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A silhouette of a fly fisherman and a guide casting for redfish from a flats boat poling skiff in

A silhouette of a fly fisherman and a guide – casting on the flats. Envato image.

Needing to be in charge is a one way ticket to losing touch

By Skip Clement with Capt. Andrew Derr

Adhering to the following guidelines will assure that you, your fellow angler, and your guide will have a productive day of fishing, learn a lot, and enjoy a few laughs. 

  1. Believe your ego is helping the guide find more fish.
  2. Instruct the guide on fly fishing things you know more about than anyone.
  3. Your guide will appreciate being told how they should do their job.
  4. Disregard what a guide tells you about what fly to use, ignore casting advice, and don’t listen to advice on how to swim the fly or anything related to hook setting.
  5. Never let a guide retie your leader. Blame your knot failure on anybody but yourself.
  6. Never arrive at the dock rigged up. It’s better to waste time. Keep your rod in the tube.
  7. Be sure to tell your guide about your religious beliefs and tell them about your political agenda and sexual proclivities.
  8. Be sure to lie when asked how much you fly fish and how good a caster you are – knowing they’ll never discover you’re full of sh@t.  

Thom Glace, the award winning watercolorist’s commissioned striper is one of the best illustrations of Morone saxatilis.

Here’s a great way to trick guides into finding out where to fish

I want to tell my spouse where we’ll fish today so he can follow my trip. 

‘Where are we going to fish today?’ I mean from the marina.’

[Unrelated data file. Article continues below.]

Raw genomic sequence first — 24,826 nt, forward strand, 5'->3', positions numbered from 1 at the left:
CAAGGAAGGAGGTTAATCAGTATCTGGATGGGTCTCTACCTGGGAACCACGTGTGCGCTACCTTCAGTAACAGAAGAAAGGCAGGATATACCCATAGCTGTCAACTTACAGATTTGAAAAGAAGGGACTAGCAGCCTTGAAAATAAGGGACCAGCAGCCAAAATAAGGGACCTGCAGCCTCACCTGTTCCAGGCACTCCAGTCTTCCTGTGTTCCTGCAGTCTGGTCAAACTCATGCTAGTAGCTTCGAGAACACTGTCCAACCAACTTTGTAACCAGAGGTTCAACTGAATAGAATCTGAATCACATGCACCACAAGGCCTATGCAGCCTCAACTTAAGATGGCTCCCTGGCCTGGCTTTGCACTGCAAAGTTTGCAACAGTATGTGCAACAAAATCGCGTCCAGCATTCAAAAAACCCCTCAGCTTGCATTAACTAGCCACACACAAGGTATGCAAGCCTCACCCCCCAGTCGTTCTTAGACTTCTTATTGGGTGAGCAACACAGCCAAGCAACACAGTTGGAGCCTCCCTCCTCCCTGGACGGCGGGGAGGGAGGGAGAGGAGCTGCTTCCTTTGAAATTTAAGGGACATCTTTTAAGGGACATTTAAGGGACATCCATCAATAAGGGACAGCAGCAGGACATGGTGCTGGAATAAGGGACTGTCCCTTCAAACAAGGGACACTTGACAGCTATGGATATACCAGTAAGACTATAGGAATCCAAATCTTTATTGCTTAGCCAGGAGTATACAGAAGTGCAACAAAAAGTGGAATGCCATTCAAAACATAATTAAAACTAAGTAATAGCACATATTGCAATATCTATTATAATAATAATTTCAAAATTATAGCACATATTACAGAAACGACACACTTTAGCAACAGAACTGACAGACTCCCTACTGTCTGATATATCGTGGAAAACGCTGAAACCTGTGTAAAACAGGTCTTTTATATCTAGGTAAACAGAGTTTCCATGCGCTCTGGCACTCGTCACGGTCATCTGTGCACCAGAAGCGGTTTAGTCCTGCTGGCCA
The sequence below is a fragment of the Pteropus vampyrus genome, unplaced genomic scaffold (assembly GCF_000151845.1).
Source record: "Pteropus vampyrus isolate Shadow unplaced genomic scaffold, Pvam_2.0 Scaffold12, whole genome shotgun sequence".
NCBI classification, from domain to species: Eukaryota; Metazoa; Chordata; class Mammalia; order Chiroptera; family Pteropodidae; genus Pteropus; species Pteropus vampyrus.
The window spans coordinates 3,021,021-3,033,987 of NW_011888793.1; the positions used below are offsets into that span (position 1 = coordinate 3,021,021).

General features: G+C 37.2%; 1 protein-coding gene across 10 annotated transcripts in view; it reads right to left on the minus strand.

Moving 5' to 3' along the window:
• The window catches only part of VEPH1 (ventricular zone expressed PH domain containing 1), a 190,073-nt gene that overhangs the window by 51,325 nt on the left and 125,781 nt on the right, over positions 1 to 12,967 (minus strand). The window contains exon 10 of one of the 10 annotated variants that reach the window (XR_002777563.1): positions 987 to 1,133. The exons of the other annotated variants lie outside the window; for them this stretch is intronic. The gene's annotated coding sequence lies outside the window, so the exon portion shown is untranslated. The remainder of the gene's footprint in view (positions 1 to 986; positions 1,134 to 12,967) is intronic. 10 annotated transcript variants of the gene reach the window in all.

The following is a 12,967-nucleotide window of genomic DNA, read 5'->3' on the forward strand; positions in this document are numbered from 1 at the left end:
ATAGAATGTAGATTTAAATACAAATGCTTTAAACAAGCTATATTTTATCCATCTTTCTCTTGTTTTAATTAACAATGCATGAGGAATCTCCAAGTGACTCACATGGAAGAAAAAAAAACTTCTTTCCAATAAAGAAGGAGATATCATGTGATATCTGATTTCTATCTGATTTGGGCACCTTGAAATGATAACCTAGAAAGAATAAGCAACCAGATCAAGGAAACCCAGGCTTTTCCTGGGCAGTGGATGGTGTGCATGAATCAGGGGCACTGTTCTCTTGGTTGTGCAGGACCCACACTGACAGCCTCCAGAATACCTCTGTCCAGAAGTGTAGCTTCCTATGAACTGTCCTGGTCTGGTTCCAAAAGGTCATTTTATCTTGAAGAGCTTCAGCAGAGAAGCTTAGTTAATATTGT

True Story

‘He arrived at the dock in chest waders, a sport coat, a fly rod in its tube, and a big smile. There was no sign of a hat or sunglasses, just a brown bag assumed to be lunch. His smile brought to mind the comedy of the Three Stooges but packaged as one. I joined my new client in a smile with an added hearty chuckle. A picture never to be forgotten.’ —- Anonymous

Photo op and quick release. Capt. Andrew Derr photo credit. Capt. Derr has guided in the Seychelles, Florida Keys, the Adirondacks, and, for about 20 years, the East End of Long Island. Living and fishing on the East End of Long Island is very special. The lifestyle is truly lovely, and the fishery is robust and very diverse. The different seasons and the baitfish allow us to approach the fishing in several ways, making each part of the season a unique experience for my clients.

If having a guide or tipping one is different from what you are about. Go DIY

Rent a boat or buy a skiff. Be sure, in either case, that your captain’s license is up to date. Remember that you need coverage if someone gets hurt or you wreck. Have your Garmin or equal on board, and that it covers the water you are about to fish for the first or second time. You need to know where the danger lies (rocks, constricted inlets, outcroppings, shallow locations). Ensure your mechanical and electrical skills are sufficient to troubleshoot a breakdown.

How to win friends and influence guides

If you follow a pro guide in your rented skiff, or new one that you bought, they’ll be glad to share what took them years to learn. Be sure to see them afterward and share your day with them. You’ll be ‘so’ welcome. 

I just remembered you must buy a trailer, pay for storage, gas/oil, and repair bills. 

One of many Albies on a fly tied by Capt. Andrew Derr. The photo was taken by Derr while fishing a good client angler – Montauk, LI, New York on 9/18/19.

Okay, you’re not an idiot

A pro guide can cost $750 to $1,200, plus a tip, for a day of fishing. You pay and walk away. You may have made a connection with clout. In season, the best guides are usually booked. Book again, and you get ‘regular’ status. You know an excellent guide, and they know you. You will get smarter faster than DIY.

A regular

Regular is like this: ‘Hey, Jane, it’s Carl. You might want to cancel Friday. A front is moving in and will make the water too rough. Call me back to reschedule. I’ll find a spot for you and your son.’


‘Hey, Jane, it’s Carl. I can find a spot for you and your son this weekend; the fishing is fantastic and should last for a while. Call me back. I have people waiting, so let me know ASAP.’

The captain’s day off. Striper out of the weeds on Long Island Sound near home – Greenport, NY. Capt. Andrew Derr.

Capt. Andrew Derr:

Fly Fishing

Spin Fishing

Bait fishing trips for kids and families

Fly Tying

Casting Lessons

Phone: 212-495-9062


Greenport, NY 11944


Author Skip

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